1. In my opinion the circumstances which make the publication of the letter the occasion of qualified privilege establish that the publication was reasonable in the circumstances. The defendant was a life member of the club with a long history of service to it. His communication was limited to other members of the club, all of whom shared a common interest in the election of committee members. The question whether the club should relocate was one of particular importance and controversy and of interest to the club’s members. It was of concern to all members that any decision, whether to go or stay, should be made advisedly and after a careful review of all relevant facts. That a prospective committee member advocated acting wantonly with regard to the decision was a matter of particular importance to members and should properly be brought to their attention. The plaintiff had made himself available for an interview by the Gold Coast Bulletin which suggested that he was in favour of the move when no proper factual basis for such a decision had been provided. The plaintiff did not correct that version of his views either generally or by private communication to the defendant or any other member.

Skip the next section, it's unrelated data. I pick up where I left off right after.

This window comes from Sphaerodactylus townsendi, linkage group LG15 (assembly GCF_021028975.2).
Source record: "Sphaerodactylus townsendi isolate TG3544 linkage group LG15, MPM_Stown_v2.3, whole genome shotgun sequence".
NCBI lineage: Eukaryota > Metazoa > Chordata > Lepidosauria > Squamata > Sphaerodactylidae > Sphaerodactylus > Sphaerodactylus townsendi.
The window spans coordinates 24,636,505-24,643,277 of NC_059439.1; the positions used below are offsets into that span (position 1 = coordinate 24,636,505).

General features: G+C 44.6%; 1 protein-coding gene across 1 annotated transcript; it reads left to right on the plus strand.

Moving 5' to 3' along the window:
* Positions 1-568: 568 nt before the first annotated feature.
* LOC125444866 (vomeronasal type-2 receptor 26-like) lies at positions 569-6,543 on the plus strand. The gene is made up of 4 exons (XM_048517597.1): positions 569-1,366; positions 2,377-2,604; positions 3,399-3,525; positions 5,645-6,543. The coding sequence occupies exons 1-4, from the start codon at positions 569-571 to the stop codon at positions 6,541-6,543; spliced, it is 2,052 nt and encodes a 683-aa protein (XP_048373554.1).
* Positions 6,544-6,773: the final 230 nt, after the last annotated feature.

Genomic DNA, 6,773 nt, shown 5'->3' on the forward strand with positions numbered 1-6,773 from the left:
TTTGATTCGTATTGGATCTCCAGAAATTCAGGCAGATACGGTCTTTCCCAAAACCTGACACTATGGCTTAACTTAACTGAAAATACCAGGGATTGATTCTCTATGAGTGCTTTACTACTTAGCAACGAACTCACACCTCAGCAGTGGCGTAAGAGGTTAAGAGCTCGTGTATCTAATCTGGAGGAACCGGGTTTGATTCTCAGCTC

1. Another factor of significance is that the committee did not at any time inform the members of the progress, or lack of it, of the dealings with Eureka.  The promised ‘information session’ was not convened and the members were told nothing about the terms of any proposal for the relocation.  That was because there was no proposal to put to them, but they were not told that.  As late as September Mr Millican wrote in clear terms suggesting that a detailed proposal was expected.  The elections were held in the following month.  It was an obvious point of interest and importance to the membership that when the expected proposal arrived it be considered carefully.  The article written following the interview with Mr Mossop did not suggest that Mr O’Hara would give it that careful scrutiny.